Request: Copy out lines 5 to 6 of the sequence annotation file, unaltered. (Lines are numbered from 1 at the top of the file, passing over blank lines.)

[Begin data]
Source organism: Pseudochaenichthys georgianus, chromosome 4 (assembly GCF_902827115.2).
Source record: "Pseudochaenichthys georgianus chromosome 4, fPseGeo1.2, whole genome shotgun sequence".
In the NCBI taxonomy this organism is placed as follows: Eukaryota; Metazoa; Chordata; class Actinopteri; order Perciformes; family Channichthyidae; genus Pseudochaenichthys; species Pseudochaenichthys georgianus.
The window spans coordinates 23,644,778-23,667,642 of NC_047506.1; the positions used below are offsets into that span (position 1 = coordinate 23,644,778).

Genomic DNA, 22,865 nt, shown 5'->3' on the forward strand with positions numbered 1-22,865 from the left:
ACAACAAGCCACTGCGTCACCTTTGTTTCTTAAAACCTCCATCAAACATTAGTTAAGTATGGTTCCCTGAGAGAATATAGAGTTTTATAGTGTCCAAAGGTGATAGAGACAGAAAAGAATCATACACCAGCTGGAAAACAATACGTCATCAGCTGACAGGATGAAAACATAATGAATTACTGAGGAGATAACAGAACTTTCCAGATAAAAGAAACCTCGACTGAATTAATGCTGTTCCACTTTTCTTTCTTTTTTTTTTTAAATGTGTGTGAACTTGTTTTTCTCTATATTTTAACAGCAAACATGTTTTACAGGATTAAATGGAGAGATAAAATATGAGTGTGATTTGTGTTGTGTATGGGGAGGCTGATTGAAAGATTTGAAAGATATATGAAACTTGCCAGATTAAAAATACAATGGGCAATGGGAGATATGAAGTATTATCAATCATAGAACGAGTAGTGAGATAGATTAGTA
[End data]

Genomic DNA, 22,865 nt, shown 5'->3' on the forward strand with positions numbered 1-22,865 from the left:
ACAACAAGCCACTGCGTCACCTTTGTTTCTTAAAACCTCCATCAAACATTAGTTAAGTATGGTTCCCTGAGAGAATATAGAGTTTTATAGTGTCCAAAGGTGATAGAGACAGAAAAGAATCATACACCAGCTGGAAAACAATACGTCATCAGCTGACAGGATGAAAACATAATGAATTACTGAGGAGATAACAGAACTTTCCAGATAAAAGAAACCTCGACTGAATTAATGCTGTTCCACTTTTCTTTCTTTTTTTTTTTAAATGTGTGTGAACTTGTTTTTCTCTATATTTTAACAGCAAACATGTTTTACAGGATTAAATGGAGAGATAAAATATGAGTGTGATTTGTGTTGTGTATGGGGAGGCTGATTGAAAGATTTGAAAGATATATGAAACTTGCCAGATTAAAAATACAATGGGCAATGGGAGATATGAAGTATTATCAATCATAGAACGAGTAGTGAGATAGATTAGTA